As some of you might know I regularly enter contests at the KVR Music Cafe. Another regular there is a guy called “Echo Voodoo”.
I noticed how he was using a Zoom H2 to record vocals and since I was pleasantly surprised by the quality of these recordings, I asked him how he liked this little device…
Zoom H2 Handy Recorder – my impressions (by Echo Voodoo)
As a musical hobbiest and home recordist, I had been looking for a portable, easy-to-use, high-quality recorder for quite a while. I had been using a Sony Hi-MD minidisc recorder with an external microphone for about a year, but wasn’t entirely happy with either the sound quality or the portability.
Then, in September 2007, Zoom released their H2 Handy Recorder, and all of my personal portable recording needs were answered.
The Zoom H2 is a compact digital recorder with 4 built-in microphones. It runs on 2 AA batteries, and it’s small enough that it actually fits into my pocket comfortably. It’s fast and easy to use – from the time you flick the power switch until you’re recording audio is under 10 seconds.
You can plug an external microphone into the unit through the 1/8″ jack, but I’ve never done that. The internal mics are excellent. As soon as I started using the H2 for recording vocals, I received compliments on the improved sound quality compared to my previous songs. It can record in 24 bit/96 kHz WAV if you want, or to MP3, though I only use it to record 16bit/44.1kHz WAV myself.
The 4 microphones are arranged with 2 facing front and 2 facing back. The front mics are fixed in a 90 degree directivity angle, and the back mics are fixed at 120 degrees. You can record either front, back, or both at the same time. If recording with both front and back, you can either record to stereo, or have it record seperate stereo tracks for both front and back at the same time so that you have a 360 degree recording.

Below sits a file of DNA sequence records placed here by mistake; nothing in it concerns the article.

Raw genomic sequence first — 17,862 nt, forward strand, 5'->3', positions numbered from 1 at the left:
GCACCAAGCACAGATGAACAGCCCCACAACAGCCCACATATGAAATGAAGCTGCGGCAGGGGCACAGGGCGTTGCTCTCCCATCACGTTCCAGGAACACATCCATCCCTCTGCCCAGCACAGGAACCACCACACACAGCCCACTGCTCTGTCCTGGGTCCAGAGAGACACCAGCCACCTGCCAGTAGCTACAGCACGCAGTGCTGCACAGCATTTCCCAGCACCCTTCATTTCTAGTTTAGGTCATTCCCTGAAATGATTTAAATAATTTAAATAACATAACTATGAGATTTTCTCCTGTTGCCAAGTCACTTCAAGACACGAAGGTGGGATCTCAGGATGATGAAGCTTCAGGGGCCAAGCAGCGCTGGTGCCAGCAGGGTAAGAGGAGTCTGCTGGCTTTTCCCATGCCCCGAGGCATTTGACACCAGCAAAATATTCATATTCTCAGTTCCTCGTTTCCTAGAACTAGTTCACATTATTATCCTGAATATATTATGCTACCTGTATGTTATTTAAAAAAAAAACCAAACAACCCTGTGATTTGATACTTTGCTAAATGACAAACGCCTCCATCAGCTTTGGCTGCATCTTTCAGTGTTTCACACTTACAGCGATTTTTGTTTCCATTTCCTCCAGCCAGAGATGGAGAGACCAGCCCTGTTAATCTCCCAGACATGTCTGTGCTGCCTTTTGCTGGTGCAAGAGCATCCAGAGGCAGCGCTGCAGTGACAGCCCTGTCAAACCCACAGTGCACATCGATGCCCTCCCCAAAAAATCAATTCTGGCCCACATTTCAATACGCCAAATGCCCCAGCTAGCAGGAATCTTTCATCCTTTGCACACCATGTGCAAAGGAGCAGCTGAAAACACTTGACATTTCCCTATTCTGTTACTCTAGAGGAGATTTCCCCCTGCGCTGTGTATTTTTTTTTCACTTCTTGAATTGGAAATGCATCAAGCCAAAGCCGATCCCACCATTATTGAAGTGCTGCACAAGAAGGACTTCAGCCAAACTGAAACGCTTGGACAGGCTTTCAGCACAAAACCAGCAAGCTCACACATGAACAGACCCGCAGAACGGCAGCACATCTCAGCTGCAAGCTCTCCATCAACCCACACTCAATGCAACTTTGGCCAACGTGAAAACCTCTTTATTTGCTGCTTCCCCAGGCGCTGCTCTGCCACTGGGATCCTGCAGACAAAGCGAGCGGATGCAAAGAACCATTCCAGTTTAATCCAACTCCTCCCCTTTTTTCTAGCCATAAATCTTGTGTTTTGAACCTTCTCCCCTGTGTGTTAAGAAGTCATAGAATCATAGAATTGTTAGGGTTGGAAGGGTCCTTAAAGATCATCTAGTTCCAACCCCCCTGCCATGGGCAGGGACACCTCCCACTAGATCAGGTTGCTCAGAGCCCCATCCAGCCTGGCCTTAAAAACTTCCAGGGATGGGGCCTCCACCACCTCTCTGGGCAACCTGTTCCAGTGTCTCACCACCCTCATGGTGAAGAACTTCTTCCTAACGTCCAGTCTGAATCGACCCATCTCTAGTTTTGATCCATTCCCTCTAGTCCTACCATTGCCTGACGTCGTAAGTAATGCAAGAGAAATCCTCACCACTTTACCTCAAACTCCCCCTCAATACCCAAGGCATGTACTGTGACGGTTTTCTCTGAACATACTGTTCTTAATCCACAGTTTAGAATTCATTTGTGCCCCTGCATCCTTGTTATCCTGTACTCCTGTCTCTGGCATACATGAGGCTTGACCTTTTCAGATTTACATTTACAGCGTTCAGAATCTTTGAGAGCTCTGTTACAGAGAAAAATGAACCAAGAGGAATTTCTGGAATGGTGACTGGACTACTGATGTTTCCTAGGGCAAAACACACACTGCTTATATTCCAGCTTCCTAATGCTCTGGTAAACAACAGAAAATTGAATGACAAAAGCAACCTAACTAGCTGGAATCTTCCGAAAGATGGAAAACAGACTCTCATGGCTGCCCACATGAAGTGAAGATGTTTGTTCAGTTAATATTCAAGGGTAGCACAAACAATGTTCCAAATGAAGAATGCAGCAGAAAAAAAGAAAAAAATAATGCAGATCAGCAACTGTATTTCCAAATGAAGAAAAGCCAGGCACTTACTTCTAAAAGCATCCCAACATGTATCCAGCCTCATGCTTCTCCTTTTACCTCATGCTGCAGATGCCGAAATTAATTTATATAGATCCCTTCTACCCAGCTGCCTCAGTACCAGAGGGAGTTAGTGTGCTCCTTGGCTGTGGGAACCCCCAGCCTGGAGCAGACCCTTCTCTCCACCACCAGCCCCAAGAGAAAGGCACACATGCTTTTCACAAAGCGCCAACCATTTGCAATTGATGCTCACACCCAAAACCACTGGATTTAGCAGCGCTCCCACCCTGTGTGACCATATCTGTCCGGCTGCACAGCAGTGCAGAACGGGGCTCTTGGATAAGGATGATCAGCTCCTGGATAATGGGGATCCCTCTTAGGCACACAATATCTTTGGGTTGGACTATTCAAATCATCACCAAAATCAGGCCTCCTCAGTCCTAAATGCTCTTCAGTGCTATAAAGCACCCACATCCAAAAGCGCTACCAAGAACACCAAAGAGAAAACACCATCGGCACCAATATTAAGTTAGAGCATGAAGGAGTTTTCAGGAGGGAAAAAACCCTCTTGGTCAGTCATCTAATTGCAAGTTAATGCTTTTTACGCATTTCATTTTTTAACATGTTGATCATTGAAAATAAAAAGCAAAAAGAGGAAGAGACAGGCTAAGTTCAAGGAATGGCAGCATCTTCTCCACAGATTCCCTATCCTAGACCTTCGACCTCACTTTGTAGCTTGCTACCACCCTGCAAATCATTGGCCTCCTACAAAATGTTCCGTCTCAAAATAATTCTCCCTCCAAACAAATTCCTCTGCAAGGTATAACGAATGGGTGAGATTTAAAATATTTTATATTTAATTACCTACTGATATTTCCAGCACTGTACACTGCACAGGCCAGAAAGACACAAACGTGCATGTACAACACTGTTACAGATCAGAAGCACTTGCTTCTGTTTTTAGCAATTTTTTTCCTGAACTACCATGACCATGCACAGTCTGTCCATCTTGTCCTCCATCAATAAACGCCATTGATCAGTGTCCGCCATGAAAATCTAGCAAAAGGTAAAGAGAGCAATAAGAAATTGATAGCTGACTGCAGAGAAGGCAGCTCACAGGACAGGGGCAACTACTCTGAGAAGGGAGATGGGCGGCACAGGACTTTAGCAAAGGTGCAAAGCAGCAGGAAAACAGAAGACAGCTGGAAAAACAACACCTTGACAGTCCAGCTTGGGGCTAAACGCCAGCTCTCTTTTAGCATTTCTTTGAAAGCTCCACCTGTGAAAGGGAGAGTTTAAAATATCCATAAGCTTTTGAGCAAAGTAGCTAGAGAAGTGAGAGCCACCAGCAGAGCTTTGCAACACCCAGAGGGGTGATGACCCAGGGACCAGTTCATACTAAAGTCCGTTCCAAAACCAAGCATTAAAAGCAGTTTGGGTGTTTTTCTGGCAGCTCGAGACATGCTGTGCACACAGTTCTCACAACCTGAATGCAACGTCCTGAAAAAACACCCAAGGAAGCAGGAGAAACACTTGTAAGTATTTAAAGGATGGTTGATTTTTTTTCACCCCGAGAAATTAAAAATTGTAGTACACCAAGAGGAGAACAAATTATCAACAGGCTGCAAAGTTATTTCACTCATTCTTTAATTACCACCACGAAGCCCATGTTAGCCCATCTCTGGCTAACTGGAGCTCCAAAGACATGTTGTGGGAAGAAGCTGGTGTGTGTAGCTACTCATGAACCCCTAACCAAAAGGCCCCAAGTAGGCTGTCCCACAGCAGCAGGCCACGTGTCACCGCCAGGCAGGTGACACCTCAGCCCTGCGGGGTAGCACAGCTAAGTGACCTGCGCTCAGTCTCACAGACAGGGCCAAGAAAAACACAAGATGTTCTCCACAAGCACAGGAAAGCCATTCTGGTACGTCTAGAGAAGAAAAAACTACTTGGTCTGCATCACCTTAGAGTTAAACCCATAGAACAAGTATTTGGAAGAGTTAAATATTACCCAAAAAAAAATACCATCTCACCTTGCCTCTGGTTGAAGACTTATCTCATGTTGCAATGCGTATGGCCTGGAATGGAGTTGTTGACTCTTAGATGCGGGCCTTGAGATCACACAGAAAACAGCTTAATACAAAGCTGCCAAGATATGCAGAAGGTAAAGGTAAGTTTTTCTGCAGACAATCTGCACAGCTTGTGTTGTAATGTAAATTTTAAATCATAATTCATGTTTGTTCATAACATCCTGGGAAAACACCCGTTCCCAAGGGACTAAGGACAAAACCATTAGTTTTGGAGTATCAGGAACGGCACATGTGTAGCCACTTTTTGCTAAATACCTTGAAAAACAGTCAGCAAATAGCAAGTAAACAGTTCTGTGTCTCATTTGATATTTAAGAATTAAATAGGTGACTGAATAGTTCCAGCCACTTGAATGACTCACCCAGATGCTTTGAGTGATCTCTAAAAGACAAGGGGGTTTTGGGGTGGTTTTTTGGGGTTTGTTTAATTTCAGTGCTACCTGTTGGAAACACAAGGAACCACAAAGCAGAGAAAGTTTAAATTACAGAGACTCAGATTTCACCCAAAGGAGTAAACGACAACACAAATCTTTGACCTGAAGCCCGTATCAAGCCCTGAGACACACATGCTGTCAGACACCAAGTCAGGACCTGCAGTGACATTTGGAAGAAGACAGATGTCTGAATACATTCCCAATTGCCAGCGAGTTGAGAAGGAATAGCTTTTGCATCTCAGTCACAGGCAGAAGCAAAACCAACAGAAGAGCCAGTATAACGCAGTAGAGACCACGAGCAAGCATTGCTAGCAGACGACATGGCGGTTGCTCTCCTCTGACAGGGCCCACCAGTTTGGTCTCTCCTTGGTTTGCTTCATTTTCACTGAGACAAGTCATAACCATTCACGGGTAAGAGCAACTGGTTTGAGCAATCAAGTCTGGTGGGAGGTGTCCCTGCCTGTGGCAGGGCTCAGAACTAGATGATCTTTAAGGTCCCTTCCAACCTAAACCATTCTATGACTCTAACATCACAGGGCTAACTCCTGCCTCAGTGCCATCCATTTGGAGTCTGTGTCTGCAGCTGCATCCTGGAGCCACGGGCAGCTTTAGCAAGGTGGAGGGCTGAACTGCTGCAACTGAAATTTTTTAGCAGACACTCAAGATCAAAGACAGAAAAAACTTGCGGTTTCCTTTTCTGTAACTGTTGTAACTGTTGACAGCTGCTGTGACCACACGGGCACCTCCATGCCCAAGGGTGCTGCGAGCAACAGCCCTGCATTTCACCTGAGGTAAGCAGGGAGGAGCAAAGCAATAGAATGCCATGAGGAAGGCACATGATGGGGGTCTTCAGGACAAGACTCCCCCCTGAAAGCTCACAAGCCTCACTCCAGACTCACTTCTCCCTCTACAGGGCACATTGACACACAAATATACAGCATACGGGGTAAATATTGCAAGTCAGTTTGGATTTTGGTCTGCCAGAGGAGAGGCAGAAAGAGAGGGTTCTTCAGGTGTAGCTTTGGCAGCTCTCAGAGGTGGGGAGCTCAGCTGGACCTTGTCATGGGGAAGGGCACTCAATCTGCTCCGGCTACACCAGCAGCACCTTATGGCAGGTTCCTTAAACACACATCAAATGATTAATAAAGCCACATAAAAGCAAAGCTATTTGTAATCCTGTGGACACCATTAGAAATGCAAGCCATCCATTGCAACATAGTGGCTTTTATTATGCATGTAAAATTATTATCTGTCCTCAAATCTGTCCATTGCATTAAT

It records directly to an SD card. I currently use a 2GB card, which will hold a little over 3 hours of 16/44.1 audio. I’ve read about people using up to 8GB cards without a problem.
The H2 can stand on its own, though it isn’t terribly stable unless it’s on a flat surface. Fortunately, it comes with a desk stand adapter and a microphone stand adapter, both of which screw into the bottom of the unit. In fact, you can screw the unit onto any standard camera tripod, if you desire.
The H2 comes with many features that I never use. It has a built-in metronome and tuner. It can be used as a microphone for your computer through the USB port. It has compressor and limiter settings. It comes with a windscreen.
So what’s not to like about the H2? Well, it’s not for everyone. I’ve read reports that the connection for external mics is a bit noisy. The compressor and limiter work after the digital conversion, so there’s really no advantage to using them versus doing the compressing and limiting in software afterwards. The MP3 encoder is reportedly not the best, and may introduce some annoying noises. And there’s some question about whether the H2 has a low-enough noise floor to benefit from recording at 24/96 compared to 16/44.1.
But frankly, none of those issues have ever affected me personally. I use the internal microphones and record straight to 16/44.1 WAV files, and that’s pretty much the only way I’ve ever intended to use it. The only issue I’ve ever had is handling noise. When using the internal mics, the H2 is very sensitive to handling noise. If you keep your fingers exactly in the same place and don’t fidget or move them over the surface, it’s okay, but any sliding on the surface of the unit will be picked up loud and clear in the recording.
Personally, I’m extremely happy with the Zoom H2, and I consider it one of the best audio-related purchases I’ve ever made. I’ve used it to record vocals, acoustic instruments (ukulele, tambourine, bongos, djembes), outdoor sounds for field-recorded samples, and family gatherings. It’s easy portability and use mean that I can pull it out of my pocket, turn it on, place it on a flat surface, press the ‘record’ button twice, and everything is set. It’s point-and-shoot audio recording at its finest.
More information: Zoom H2